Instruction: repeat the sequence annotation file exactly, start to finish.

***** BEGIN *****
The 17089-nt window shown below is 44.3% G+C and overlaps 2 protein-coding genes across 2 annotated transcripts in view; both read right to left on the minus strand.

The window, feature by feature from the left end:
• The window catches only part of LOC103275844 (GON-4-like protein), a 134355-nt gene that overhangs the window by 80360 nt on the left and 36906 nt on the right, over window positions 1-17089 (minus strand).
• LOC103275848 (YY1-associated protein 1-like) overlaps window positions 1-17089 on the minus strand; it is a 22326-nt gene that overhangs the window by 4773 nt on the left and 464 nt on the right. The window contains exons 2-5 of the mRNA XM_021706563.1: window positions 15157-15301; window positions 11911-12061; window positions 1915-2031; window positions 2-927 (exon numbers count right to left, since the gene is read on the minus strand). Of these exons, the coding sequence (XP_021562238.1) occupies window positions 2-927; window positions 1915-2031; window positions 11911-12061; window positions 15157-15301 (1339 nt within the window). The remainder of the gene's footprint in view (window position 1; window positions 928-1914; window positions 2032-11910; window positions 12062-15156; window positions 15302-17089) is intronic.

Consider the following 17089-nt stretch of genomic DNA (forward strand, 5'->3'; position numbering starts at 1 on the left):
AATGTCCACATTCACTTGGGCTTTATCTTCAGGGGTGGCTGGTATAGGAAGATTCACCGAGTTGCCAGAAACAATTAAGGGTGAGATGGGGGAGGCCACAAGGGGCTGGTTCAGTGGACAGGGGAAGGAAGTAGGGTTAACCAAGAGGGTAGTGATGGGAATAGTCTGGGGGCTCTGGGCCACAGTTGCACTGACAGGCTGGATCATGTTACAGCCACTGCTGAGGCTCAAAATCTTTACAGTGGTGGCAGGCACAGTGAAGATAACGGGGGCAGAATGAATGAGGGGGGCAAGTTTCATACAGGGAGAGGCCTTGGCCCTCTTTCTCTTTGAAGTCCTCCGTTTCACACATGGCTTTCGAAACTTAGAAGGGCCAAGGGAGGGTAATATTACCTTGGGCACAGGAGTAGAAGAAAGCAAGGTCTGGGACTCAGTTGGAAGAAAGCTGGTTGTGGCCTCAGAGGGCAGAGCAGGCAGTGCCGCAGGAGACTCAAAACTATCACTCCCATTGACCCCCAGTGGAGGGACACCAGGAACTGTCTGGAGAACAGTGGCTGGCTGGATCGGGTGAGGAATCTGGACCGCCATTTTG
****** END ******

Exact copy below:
The 17089-nt window shown below is 44.3% G+C and overlaps 2 protein-coding genes across 2 annotated transcripts in view; both read right to left on the minus strand.

The window, feature by feature from the left end:
• The window catches only part of LOC103275844 (GON-4-like protein), a 134355-nt gene that overhangs the window by 80360 nt on the left and 36906 nt on the right, over window positions 1-17089 (minus strand).
• LOC103275848 (YY1-associated protein 1-like) overlaps window positions 1-17089 on the minus strand; it is a 22326-nt gene that overhangs the window by 4773 nt on the left and 464 nt on the right. The window contains exons 2-5 of the mRNA XM_021706563.1: window positions 15157-15301; window positions 11911-12061; window positions 1915-2031; window positions 2-927 (exon numbers count right to left, since the gene is read on the minus strand). Of these exons, the coding sequence (XP_021562238.1) occupies window positions 2-927; window positions 1915-2031; window positions 11911-12061; window positions 15157-15301 (1339 nt within the window). The remainder of the gene's footprint in view (window position 1; window positions 928-1914; window positions 2032-11910; window positions 12062-15156; window positions 15302-17089) is intronic.

Consider the following 17089-nt stretch of genomic DNA (forward strand, 5'->3'; position numbering starts at 1 on the left):
AATGTCCACATTCACTTGGGCTTTATCTTCAGGGGTGGCTGGTATAGGAAGATTCACCGAGTTGCCAGAAACAATTAAGGGTGAGATGGGGGAGGCCACAAGGGGCTGGTTCAGTGGACAGGGGAAGGAAGTAGGGTTAACCAAGAGGGTAGTGATGGGAATAGTCTGGGGGCTCTGGGCCACAGTTGCACTGACAGGCTGGATCATGTTACAGCCACTGCTGAGGCTCAAAATCTTTACAGTGGTGGCAGGCACAGTGAAGATAACGGGGGCAGAATGAATGAGGGGGGCAAGTTTCATACAGGGAGAGGCCTTGGCCCTCTTTCTCTTTGAAGTCCTCCGTTTCACACATGGCTTTCGAAACTTAGAAGGGCCAAGGGAGGGTAATATTACCTTGGGCACAGGAGTAGAAGAAAGCAAGGTCTGGGACTCAGTTGGAAGAAAGCTGGTTGTGGCCTCAGAGGGCAGAGCAGGCAGTGCCGCAGGAGACTCAAAACTATCACTCCCATTGACCCCCAGTGGAGGGACACCAGGAACTGTCTGGAGAACAGTGGCTGGCTGGATCGGGTGAGGAATCTGGACCGCCATTTTG